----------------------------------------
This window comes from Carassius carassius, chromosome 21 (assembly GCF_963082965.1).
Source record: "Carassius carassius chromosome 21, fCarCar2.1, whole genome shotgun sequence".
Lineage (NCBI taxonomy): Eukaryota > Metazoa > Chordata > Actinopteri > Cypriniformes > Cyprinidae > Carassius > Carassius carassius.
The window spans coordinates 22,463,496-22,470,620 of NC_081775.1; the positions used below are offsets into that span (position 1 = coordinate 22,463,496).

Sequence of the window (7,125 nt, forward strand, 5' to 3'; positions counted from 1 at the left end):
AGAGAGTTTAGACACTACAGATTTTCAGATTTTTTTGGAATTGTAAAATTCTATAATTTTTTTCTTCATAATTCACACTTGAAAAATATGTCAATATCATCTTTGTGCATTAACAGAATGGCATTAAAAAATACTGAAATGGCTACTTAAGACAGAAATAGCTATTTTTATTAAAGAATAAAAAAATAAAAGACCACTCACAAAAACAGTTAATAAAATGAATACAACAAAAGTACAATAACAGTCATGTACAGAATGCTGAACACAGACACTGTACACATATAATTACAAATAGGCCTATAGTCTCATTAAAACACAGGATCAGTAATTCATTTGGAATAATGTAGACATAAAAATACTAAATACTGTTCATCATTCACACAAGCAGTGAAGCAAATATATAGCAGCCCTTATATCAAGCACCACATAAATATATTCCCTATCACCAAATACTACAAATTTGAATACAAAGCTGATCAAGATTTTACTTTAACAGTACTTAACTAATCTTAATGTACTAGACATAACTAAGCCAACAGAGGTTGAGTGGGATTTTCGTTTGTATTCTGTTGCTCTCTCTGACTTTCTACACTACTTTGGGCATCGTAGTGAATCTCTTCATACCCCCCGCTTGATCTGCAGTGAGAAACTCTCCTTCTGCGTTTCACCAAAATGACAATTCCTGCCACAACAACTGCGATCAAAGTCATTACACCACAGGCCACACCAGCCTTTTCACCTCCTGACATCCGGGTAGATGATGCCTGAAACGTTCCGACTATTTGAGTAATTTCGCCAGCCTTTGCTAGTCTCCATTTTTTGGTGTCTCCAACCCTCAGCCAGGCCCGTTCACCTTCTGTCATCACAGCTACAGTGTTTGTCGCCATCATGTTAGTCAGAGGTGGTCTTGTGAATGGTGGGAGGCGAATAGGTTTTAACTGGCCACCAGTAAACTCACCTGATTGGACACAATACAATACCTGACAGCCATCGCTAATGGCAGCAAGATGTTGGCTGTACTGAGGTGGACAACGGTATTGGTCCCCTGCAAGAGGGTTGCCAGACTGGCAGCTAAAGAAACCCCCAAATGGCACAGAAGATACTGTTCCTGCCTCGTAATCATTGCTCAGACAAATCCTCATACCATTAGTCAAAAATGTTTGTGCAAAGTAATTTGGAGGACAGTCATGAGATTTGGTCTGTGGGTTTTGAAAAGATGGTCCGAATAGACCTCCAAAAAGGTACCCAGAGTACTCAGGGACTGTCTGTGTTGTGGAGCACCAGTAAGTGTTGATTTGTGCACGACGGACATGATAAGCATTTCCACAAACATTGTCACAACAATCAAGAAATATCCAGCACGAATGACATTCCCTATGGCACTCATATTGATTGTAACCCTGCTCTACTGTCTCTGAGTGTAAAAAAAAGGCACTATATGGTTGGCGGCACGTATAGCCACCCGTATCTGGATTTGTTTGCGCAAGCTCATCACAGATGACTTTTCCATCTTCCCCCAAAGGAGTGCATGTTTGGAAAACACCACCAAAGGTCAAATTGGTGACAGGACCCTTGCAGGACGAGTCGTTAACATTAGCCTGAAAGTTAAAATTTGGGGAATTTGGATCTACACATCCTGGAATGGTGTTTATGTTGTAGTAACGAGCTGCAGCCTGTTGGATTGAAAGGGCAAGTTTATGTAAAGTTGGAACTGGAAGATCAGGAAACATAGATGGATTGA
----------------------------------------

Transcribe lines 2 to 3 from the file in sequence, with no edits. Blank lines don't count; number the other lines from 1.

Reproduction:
Source record: "Carassius carassius chromosome 21, fCarCar2.1, whole genome shotgun sequence".
Lineage (NCBI taxonomy): Eukaryota > Metazoa > Chordata > Actinopteri > Cypriniformes > Cyprinidae > Carassius > Carassius carassius.